Example tracks: Daft Punk – Aerodynamic, Larnell Lewis – Change Your Mind, Yo-Yo Ma – “The Good, the Bad and the Ugly”, Kid Cudi – Too Bad I have to Destroy you now, Twice – Moonlight.
Very good. Not just good but also consistent, from top to bottom – no upper treble metallic shrillness whatsoever, making it suitsome instrumental music just fine. Again, one of Titan’s strong points which is making instruments sing.
Example song: Max Richter – Four Seasons – Spring 1
This aspect called to my attention the most right away. Lacks some depth, as usual per these budget brackets, but width is good. There seems to be some air on it, as if the vent was giving the unit a semi-open style. Also seems that sometimes you can get something that I would call a semi-holographic and dynamic left to right sound, but not always. It’s surely not your cookie-cutter left/right stage around this price, but it’s also far from stages found in higher-end sets. I found it very good and intriguing.
Example song: Yosi Horikawa – Crossing
Good and above average for this price point.
Example song: O’Flynn – Tyrion
Average to above average details. Nothing will sound lacking or missing, but it won’t be as resolving as other more expensive or resolving IEMs. Treble elevation also helps a lot with the overall clarity, giving it the tuning upperhand.
Example song: Hania Rani – Esja
The gatekeeper is still going strong and performs better than Titan S to my library and preferences on sound quality alone. But if you factor in the fit, no microphonics cable, stage and price (unless you are in the US), Titan S will appeal more to most people. I’d consider Titan a better package with better timbre that can be recommended to fit most people, as I can’t do the same to ER2XR, to my sadness.
Titan S is almost a true upgrade over Heart Mirror since it’s easier to drive, less hot in the upper regions and has more prominent bass. There’s a good chance that if you like stock Heart Mirror, you’ll like Titan S.
GS Audio ST1
Titan S is better in all aspects – and for the same price. ST1 is more laid back but still close, but when it comes down to techs, it’s a bloodbath.
The only reason I’d say ST1 would suit someone is if they really wanna try BA for the first time without breaking the bank.
Tripowin x HBB: Olina
In my opinion, Olina is an upgrade to Titan S in almost every aspect. Titan S would suit better more neutral heads that look for less bass elevation and treble energy and would like to save a couple dollars.
Shuoer (LETSHUOER) S12
The planar king wipes the floor of Titan S regarding resolution. Tuning wise, Titan S turns the tables to meet my preferences better, while also packaging a better stage presentation and imaging, which S12 lacks. While S12 holds the best for the most resolving IEM under 150 usd, Titan S shows that you can pay almost half and still have better tuning. Stage presentation is no challenge to Titan S, as it is one of Shuoer’s IEM weak spots.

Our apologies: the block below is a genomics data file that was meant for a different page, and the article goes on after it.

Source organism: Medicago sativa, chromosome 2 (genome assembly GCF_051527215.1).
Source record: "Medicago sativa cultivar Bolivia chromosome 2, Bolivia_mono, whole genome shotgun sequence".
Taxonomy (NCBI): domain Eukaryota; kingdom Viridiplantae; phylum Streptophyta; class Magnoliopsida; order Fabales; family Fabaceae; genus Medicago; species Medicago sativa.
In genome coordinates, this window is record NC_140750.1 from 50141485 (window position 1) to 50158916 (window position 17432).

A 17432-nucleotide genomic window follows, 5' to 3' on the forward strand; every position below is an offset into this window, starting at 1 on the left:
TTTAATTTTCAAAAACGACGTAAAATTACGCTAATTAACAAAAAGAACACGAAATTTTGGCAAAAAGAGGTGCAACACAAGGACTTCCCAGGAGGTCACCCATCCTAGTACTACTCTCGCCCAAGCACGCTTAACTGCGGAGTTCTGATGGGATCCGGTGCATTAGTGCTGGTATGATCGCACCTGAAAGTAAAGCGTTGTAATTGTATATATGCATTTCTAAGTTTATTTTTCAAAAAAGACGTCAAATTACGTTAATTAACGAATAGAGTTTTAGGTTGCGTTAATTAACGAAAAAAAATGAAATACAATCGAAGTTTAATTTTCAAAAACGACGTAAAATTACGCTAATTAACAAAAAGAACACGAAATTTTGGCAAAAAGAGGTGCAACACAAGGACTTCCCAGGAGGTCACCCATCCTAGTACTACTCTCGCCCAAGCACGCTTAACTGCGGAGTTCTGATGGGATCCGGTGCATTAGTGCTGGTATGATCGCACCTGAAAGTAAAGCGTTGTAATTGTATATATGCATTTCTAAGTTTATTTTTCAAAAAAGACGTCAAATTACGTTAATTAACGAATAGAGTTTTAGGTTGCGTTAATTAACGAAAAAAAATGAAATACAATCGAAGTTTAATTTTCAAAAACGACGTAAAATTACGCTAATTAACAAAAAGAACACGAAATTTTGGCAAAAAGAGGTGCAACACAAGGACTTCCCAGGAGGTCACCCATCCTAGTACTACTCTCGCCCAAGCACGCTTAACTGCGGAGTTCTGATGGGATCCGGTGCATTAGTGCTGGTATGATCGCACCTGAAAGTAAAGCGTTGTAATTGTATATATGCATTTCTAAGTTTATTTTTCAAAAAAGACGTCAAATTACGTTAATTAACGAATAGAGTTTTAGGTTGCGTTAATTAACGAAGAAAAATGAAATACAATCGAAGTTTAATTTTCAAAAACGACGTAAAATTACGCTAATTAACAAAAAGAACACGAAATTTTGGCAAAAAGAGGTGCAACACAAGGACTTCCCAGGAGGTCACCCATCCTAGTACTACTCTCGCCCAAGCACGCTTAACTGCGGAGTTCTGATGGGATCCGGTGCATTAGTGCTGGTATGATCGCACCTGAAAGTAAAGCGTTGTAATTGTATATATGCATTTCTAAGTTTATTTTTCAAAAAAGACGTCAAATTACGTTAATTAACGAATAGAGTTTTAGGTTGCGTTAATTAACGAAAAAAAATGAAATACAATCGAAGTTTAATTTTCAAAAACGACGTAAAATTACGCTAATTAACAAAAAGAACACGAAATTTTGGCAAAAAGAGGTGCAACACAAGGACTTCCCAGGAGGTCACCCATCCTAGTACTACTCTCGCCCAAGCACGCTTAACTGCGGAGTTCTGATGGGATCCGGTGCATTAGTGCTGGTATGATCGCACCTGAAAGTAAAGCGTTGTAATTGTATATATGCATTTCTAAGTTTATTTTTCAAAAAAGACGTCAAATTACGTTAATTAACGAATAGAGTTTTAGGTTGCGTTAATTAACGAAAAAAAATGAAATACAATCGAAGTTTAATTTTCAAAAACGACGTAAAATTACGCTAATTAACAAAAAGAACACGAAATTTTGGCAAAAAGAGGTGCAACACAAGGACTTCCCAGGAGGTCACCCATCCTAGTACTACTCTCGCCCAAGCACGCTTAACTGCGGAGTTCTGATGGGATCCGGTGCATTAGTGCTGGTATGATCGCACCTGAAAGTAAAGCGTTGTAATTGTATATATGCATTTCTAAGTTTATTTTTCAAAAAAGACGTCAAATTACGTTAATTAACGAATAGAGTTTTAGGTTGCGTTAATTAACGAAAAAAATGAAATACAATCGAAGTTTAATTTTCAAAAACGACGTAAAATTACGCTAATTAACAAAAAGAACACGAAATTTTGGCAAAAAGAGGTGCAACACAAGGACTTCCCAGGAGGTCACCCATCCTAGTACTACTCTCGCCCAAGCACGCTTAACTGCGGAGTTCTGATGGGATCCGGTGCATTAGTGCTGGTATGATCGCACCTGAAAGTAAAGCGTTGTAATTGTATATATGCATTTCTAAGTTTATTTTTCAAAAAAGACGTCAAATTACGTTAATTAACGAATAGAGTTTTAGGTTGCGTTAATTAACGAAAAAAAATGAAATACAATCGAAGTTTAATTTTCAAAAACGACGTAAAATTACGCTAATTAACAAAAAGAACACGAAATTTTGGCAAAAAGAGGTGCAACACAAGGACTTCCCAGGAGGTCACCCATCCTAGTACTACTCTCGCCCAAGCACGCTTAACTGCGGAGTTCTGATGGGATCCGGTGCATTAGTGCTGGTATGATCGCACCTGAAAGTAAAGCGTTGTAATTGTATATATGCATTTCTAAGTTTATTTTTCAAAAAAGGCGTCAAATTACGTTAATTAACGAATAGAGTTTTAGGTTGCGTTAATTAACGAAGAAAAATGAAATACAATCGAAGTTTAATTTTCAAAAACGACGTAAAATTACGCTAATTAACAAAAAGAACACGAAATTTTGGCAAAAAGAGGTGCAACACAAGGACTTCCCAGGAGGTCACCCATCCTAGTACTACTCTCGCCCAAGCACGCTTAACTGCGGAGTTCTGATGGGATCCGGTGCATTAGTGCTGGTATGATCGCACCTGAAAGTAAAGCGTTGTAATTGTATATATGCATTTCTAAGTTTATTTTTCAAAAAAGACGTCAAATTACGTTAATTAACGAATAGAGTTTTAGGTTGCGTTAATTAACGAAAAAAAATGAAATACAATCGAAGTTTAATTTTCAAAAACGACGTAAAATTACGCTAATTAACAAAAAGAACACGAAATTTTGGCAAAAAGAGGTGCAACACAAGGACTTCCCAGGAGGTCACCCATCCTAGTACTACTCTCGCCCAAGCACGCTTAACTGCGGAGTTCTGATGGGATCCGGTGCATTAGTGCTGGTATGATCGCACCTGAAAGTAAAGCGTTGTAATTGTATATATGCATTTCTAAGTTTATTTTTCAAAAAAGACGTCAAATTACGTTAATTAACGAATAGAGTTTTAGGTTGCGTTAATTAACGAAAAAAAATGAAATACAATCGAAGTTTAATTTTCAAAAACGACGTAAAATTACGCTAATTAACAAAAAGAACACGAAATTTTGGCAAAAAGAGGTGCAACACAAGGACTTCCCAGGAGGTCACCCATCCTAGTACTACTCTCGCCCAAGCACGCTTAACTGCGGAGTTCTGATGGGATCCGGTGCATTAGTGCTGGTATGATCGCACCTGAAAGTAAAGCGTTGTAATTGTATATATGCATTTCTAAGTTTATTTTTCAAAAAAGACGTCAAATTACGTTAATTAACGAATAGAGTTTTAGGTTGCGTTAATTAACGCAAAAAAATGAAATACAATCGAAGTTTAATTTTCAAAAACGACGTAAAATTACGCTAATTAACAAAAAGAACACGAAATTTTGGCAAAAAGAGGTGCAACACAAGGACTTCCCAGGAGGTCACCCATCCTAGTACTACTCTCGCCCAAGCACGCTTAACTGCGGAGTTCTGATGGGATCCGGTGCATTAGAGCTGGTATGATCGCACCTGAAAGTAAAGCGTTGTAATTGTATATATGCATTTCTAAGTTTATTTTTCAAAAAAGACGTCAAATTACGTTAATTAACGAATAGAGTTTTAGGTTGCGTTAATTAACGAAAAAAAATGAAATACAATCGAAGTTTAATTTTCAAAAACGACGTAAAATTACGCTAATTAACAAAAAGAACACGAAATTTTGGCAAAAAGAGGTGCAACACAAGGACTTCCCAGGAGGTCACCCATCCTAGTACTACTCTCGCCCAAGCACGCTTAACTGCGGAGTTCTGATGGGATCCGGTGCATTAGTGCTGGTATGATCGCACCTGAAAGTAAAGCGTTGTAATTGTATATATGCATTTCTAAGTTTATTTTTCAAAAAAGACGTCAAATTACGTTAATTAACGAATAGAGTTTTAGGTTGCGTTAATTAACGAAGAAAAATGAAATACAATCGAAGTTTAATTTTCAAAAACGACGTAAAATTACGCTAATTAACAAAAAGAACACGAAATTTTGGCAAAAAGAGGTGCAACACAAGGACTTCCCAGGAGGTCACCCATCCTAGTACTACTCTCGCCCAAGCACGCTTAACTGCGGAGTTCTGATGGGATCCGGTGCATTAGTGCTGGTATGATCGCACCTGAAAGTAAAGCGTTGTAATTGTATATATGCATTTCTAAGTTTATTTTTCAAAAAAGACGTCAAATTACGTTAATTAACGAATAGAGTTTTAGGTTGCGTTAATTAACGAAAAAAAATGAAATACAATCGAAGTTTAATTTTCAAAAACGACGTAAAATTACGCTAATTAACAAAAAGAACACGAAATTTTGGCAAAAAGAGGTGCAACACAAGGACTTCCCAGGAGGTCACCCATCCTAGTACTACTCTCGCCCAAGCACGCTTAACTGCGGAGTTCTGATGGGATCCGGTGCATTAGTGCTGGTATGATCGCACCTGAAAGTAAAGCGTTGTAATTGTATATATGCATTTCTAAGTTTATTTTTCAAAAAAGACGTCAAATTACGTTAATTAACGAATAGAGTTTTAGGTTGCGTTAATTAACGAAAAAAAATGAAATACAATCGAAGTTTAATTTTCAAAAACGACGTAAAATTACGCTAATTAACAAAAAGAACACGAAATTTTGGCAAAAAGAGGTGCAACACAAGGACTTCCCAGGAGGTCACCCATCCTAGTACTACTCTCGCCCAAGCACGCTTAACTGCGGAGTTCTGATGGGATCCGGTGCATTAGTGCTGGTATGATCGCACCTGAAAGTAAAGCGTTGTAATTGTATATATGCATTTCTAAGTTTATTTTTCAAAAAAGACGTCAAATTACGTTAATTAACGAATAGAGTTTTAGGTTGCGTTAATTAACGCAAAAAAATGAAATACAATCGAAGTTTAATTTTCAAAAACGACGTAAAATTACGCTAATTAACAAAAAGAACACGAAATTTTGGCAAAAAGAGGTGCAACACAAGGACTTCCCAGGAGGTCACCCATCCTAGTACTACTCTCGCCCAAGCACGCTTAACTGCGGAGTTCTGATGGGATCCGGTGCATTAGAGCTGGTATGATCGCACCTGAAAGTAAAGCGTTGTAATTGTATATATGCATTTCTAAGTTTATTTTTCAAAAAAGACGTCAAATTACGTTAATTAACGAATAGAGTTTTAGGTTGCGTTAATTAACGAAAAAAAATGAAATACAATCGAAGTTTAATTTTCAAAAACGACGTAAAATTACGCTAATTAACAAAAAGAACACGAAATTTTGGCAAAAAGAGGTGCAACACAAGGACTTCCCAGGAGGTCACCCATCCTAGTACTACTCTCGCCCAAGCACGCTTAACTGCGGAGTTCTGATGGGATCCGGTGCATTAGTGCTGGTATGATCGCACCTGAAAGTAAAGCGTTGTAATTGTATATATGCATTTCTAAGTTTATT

Given their timbre, tuning and stage difference, I’d say both sets are more complementary than substitutes, maybe even risky to say that they serve libraries where the other falls short of.
In my opinion, I would describe Dunu’s latest release as a smooth operator: it doesn’t excel on anything specifically but also does nothing wrong. I don’t think that a bad thing, as I’ve heard IEMs that excel at something but then plain murders some other aspect in my library. It’s that kind of IEM you can’t really fault or point a finger at, and, given I spent a lot of time with it daily, it kept growing on me day by day.
It not only gets my recommendation but is now my default for people looking for a more neutral IEM under 80$ (R.I.P. Heart Mirror). I want to remind people that this type of tuning isn’t abundant in this hobby, let alone being on the budget side – which was always a problem for me since I don’t enjoy V-Shaped IEM or ultra-bass boosted stuff. I feel Titan S is a great entry way for newcomers as well.
To summarize, I would like to add that I’ve been reaching for these in the last weeks more than I expected me to, especially at night after a tired day. Grabbing something to drink, Titan S and an amp, going into the balcony and playing some not-so-party music (like Bach or Vivaldi) is giving me joy. Truly making the big boys in my collection jealous. There’s just something easy going in them for me to just turn off the brain and enjoy music on it.
Final Ranking: B. Value ranking : 4.5/5 (due to Olina, else 5/5).
Thanks for reading!